>>
>>I've just completed archiving my last shoot of 64 images, and it took a
>>palette and a half, weighing about 3/4 of a ton.
>
>
> NO NO NO!!! Printer inc do fade due to background radiation. It must be
> written by pencils and you must use font size 72 or better!!

Aaaach; you are right. But I forgot to mention wrapping the finished
papers in tin foil, something I suggest you do immediately.

--
John McWilliams

"The difference between genius and stupidity is that genius has its limits."
- Albert Einstein

Jørn Dahl-Stamnes

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Mar 13, 2006, 2:36:53 PM3/13/06
to
John McWilliams wrote:

> Jørn Dahl-Stamnes wrote:
>
>> John McWilliams wrote:
>
>>>>I have solved this problem by storing all my RAW files by writing down
>>>>the sequence of 0's and 1's on regular paper... As you probably know,
>>>>paper can be read after several 1000 years if stored properly... ;-)
>>>
>>>Fast tip 'o' the day: You can print out the RAW files' O's and 1's on
>>>light weight bond paper. Saves 27 hours work per image, but does cost
>>>something for ink and, well, the paper you'd use anyway.
>>>
>>>I've just completed archiving my last shoot of 64 images, and it took a
>>>palette and a half, weighing about 3/4 of a ton.
>>
>>
>> NO NO NO!!! Printer inc do fade due to background radiation. It must be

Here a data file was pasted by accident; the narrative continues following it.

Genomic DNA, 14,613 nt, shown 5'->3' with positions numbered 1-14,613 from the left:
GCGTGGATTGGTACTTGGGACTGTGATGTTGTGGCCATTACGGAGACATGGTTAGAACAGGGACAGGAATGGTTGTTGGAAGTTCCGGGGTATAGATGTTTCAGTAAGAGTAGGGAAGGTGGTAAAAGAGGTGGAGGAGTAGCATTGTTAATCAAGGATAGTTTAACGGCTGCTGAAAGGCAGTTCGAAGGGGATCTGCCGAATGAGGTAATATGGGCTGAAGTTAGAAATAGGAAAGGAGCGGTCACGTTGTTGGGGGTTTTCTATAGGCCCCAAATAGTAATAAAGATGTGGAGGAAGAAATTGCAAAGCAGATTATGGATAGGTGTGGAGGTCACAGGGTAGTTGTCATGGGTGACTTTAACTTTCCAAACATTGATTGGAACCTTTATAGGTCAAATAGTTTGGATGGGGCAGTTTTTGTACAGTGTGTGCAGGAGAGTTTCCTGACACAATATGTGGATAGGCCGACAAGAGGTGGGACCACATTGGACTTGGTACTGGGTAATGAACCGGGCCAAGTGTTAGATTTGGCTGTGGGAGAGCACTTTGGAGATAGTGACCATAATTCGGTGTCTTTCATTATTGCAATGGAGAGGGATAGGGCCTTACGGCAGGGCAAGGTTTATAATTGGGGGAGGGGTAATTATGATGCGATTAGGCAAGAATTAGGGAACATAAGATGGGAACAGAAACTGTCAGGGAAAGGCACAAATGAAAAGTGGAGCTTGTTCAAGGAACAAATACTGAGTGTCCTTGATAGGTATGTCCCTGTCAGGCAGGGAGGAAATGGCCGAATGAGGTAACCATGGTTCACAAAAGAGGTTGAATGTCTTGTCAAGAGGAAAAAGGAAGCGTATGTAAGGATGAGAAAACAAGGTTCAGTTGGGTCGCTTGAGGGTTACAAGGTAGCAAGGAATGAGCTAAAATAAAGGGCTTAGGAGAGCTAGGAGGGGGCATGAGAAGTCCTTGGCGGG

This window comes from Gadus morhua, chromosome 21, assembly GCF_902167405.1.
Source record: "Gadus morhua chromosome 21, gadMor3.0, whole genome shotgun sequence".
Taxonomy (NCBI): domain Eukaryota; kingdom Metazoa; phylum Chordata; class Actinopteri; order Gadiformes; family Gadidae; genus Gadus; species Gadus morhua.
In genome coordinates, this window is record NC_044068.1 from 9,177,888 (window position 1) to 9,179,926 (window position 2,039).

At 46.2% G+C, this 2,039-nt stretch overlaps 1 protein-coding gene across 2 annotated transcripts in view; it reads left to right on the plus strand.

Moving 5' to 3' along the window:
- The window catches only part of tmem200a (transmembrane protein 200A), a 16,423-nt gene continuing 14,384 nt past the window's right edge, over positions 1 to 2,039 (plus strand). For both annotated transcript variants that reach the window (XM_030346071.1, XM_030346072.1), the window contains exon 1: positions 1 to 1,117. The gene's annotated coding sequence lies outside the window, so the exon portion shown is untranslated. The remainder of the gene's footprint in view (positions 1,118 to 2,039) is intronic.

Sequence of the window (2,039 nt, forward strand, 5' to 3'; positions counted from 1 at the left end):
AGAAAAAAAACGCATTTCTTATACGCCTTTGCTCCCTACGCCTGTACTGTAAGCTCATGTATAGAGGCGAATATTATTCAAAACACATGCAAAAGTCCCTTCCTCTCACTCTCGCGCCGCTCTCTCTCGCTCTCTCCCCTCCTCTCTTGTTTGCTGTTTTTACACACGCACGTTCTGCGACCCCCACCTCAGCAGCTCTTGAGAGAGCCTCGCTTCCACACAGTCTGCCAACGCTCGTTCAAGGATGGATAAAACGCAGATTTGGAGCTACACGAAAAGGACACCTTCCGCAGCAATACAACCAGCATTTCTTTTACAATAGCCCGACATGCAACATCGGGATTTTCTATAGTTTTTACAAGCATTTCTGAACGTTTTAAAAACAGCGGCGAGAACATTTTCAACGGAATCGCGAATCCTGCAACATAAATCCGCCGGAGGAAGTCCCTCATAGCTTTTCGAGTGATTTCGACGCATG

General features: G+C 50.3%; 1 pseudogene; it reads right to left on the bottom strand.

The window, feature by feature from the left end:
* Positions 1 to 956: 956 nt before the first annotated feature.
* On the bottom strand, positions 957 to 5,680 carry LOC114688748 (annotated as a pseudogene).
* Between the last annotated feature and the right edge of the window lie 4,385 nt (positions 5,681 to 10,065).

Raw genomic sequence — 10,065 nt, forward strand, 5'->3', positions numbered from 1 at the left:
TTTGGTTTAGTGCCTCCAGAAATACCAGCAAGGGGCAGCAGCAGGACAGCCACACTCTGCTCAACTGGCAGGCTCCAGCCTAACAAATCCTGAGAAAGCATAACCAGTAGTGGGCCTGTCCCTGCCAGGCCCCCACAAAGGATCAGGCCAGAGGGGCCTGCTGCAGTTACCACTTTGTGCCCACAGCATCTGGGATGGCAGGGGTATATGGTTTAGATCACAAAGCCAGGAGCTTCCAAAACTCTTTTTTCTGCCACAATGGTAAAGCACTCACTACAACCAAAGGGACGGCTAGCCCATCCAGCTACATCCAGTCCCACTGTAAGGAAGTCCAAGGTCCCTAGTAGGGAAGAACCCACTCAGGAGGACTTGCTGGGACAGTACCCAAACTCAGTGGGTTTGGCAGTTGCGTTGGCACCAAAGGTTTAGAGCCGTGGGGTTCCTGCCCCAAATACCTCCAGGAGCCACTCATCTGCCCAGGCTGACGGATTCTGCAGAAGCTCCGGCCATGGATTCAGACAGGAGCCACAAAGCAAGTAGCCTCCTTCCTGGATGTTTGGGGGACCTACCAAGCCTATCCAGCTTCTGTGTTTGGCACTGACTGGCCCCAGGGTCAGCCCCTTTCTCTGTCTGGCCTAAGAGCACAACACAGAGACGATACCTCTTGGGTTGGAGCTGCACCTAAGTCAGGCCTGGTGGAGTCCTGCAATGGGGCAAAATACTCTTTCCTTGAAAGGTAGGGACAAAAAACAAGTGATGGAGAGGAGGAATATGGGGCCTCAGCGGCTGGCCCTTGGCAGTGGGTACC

>> written by pencils and you must use font size 72 or better!!
>
> Aaaach; you are right. But I forgot to mention wrapping the finished
> papers in tin foil, something I suggest you do immediately.

Wooops... I'll do that at once!! And I better build a shield with 1-2 meter
lead walls to store the papers...

Måns Rullgård

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Mar 13, 2006, 2:52:29 PM3/13/06
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Jørn Dahl-Stamnes <DELETE...@REMOVEdahl-stamnes.net> writes:

For really good preservation, roll the papers up and place them in a
cave near the Dead Sea. It's been known to work in the past.

--
Måns Rullgård
m...@inprovide.com

David

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Mar 13, 2006, 4:15:48 PM3/13/06
to
"Måns Rullgård" <m...@inprovide.com> wrote in message
news:yw1xmzfu...@agrajag.inprovide.com...

> "Darrell Larose" <sp...@this.invalid> writes:
>
>> "cjcampbell" <christoph...@hotmail.com> wrote in message
>> news:1142231597....@z34g2000cwc.googlegroups.com...